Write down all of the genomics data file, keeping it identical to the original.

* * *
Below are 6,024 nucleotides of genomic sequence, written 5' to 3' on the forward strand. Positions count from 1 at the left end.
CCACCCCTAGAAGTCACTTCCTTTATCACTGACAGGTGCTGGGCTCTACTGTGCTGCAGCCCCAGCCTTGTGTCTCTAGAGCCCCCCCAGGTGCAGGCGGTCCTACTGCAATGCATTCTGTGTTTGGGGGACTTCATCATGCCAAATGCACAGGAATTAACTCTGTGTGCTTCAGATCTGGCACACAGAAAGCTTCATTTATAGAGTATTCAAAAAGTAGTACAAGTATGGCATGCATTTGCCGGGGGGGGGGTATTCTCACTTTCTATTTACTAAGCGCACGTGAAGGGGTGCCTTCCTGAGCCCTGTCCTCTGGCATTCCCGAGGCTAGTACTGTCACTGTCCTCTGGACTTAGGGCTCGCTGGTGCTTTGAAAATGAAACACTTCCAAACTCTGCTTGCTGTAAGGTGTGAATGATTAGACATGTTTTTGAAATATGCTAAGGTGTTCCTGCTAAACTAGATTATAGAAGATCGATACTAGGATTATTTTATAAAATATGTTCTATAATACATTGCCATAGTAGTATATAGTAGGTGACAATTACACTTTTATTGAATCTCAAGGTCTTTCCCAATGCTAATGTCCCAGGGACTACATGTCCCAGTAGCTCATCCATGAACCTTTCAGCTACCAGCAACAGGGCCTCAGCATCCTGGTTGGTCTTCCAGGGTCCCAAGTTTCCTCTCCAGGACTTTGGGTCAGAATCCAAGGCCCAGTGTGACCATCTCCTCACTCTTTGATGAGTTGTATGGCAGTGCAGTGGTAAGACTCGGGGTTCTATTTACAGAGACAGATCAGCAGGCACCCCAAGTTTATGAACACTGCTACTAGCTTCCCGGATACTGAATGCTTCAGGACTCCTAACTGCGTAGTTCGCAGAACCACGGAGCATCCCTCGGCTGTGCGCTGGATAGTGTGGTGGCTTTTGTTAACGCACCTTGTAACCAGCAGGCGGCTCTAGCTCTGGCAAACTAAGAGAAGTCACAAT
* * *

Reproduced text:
Below are 6,024 nucleotides of genomic sequence, written 5' to 3' on the forward strand. Positions count from 1 at the left end.
CCACCCCTAGAAGTCACTTCCTTTATCACTGACAGGTGCTGGGCTCTACTGTGCTGCAGCCCCAGCCTTGTGTCTCTAGAGCCCCCCCAGGTGCAGGCGGTCCTACTGCAATGCATTCTGTGTTTGGGGGACTTCATCATGCCAAATGCACAGGAATTAACTCTGTGTGCTTCAGATCTGGCACACAGAAAGCTTCATTTATAGAGTATTCAAAAAGTAGTACAAGTATGGCATGCATTTGCCGGGGGGGGGGTATTCTCACTTTCTATTTACTAAGCGCACGTGAAGGGGTGCCTTCCTGAGCCCTGTCCTCTGGCATTCCCGAGGCTAGTACTGTCACTGTCCTCTGGACTTAGGGCTCGCTGGTGCTTTGAAAATGAAACACTTCCAAACTCTGCTTGCTGTAAGGTGTGAATGATTAGACATGTTTTTGAAATATGCTAAGGTGTTCCTGCTAAACTAGATTATAGAAGATCGATACTAGGATTATTTTATAAAATATGTTCTATAATACATTGCCATAGTAGTATATAGTAGGTGACAATTACACTTTTATTGAATCTCAAGGTCTTTCCCAATGCTAATGTCCCAGGGACTACATGTCCCAGTAGCTCATCCATGAACCTTTCAGCTACCAGCAACAGGGCCTCAGCATCCTGGTTGGTCTTCCAGGGTCCCAAGTTTCCTCTCCAGGACTTTGGGTCAGAATCCAAGGCCCAGTGTGACCATCTCCTCACTCTTTGATGAGTTGTATGGCAGTGCAGTGGTAAGACTCGGGGTTCTATTTACAGAGACAGATCAGCAGGCACCCCAAGTTTATGAACACTGCTACTAGCTTCCCGGATACTGAATGCTTCAGGACTCCTAACTGCGTAGTTCGCAGAACCACGGAGCATCCCTCGGCTGTGCGCTGGATAGTGTGGTGGCTTTTGTTAACGCACCTTGTAACCAGCAGGCGGCTCTAGCTCTGGCAAACTAAGAGAAGTCACAAT